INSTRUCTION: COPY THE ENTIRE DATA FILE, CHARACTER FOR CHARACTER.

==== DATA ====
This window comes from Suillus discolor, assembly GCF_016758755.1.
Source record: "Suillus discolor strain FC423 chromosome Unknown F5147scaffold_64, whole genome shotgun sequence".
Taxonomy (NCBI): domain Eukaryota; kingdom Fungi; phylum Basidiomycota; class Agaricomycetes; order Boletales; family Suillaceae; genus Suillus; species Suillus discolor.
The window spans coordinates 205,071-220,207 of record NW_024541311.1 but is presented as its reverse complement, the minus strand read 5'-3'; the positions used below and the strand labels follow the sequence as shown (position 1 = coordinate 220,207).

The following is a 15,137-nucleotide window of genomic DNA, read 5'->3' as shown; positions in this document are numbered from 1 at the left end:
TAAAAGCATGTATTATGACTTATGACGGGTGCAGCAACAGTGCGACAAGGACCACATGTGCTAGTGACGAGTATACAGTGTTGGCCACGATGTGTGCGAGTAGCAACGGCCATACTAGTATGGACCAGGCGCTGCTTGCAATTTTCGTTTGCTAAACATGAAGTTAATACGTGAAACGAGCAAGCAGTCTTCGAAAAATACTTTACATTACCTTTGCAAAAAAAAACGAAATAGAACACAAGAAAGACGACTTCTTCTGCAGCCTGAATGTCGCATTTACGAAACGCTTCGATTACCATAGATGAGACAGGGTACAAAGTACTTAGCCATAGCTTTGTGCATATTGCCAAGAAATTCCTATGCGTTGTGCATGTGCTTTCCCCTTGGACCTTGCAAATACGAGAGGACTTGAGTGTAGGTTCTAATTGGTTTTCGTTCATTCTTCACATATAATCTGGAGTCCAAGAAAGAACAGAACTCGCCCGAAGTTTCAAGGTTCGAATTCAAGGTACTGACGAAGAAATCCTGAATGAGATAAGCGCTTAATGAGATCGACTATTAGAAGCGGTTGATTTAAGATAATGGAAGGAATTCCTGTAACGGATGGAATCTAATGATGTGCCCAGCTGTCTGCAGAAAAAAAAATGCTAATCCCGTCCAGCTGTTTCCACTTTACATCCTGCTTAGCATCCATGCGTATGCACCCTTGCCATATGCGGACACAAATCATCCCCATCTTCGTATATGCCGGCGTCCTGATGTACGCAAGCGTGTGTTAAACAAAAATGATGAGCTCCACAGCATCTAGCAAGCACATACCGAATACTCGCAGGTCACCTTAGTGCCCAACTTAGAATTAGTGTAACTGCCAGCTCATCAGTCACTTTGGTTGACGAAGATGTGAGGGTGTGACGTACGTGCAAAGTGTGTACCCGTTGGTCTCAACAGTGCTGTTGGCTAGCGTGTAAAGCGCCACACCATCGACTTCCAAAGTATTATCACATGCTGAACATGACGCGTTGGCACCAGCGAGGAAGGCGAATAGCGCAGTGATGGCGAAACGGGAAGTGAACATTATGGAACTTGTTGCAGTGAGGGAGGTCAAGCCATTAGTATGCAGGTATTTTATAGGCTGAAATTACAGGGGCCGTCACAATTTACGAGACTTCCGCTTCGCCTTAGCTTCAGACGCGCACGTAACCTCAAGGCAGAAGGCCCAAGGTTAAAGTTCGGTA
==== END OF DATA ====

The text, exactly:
This window comes from Suillus discolor, assembly GCF_016758755.1.
Source record: "Suillus discolor strain FC423 chromosome Unknown F5147scaffold_64, whole genome shotgun sequence".
Taxonomy (NCBI): domain Eukaryota; kingdom Fungi; phylum Basidiomycota; class Agaricomycetes; order Boletales; family Suillaceae; genus Suillus; species Suillus discolor.
The window spans coordinates 205,071-220,207 of record NW_024541311.1 but is presented as its reverse complement, the minus strand read 5'-3'; the positions used below and the strand labels follow the sequence as shown (position 1 = coordinate 220,207).

The following is a 15,137-nucleotide window of genomic DNA, read 5'->3' as shown; positions in this document are numbered from 1 at the left end:
TAAAAGCATGTATTATGACTTATGACGGGTGCAGCAACAGTGCGACAAGGACCACATGTGCTAGTGACGAGTATACAGTGTTGGCCACGATGTGTGCGAGTAGCAACGGCCATACTAGTATGGACCAGGCGCTGCTTGCAATTTTCGTTTGCTAAACATGAAGTTAATACGTGAAACGAGCAAGCAGTCTTCGAAAAATACTTTACATTACCTTTGCAAAAAAAAACGAAATAGAACACAAGAAAGACGACTTCTTCTGCAGCCTGAATGTCGCATTTACGAAACGCTTCGATTACCATAGATGAGACAGGGTACAAAGTACTTAGCCATAGCTTTGTGCATATTGCCAAGAAATTCCTATGCGTTGTGCATGTGCTTTCCCCTTGGACCTTGCAAATACGAGAGGACTTGAGTGTAGGTTCTAATTGGTTTTCGTTCATTCTTCACATATAATCTGGAGTCCAAGAAAGAACAGAACTCGCCCGAAGTTTCAAGGTTCGAATTCAAGGTACTGACGAAGAAATCCTGAATGAGATAAGCGCTTAATGAGATCGACTATTAGAAGCGGTTGATTTAAGATAATGGAAGGAATTCCTGTAACGGATGGAATCTAATGATGTGCCCAGCTGTCTGCAGAAAAAAAAATGCTAATCCCGTCCAGCTGTTTCCACTTTACATCCTGCTTAGCATCCATGCGTATGCACCCTTGCCATATGCGGACACAAATCATCCCCATCTTCGTATATGCCGGCGTCCTGATGTACGCAAGCGTGTGTTAAACAAAAATGATGAGCTCCACAGCATCTAGCAAGCACATACCGAATACTCGCAGGTCACCTTAGTGCCCAACTTAGAATTAGTGTAACTGCCAGCTCATCAGTCACTTTGGTTGACGAAGATGTGAGGGTGTGACGTACGTGCAAAGTGTGTACCCGTTGGTCTCAACAGTGCTGTTGGCTAGCGTGTAAAGCGCCACACCATCGACTTCCAAAGTATTATCACATGCTGAACATGACGCGTTGGCACCAGCGAGGAAGGCGAATAGCGCAGTGATGGCGAAACGGGAAGTGAACATTATGGAACTTGTTGCAGTGAGGGAGGTCAAGCCATTAGTATGCAGGTATTTTATAGGCTGAAATTACAGGGGCCGTCACAATTTACGAGACTTCCGCTTCGCCTTAGCTTCAGACGCGCACGTAACCTCAAGGCAGAAGGCCCAAGGTTAAAGTTCGGTA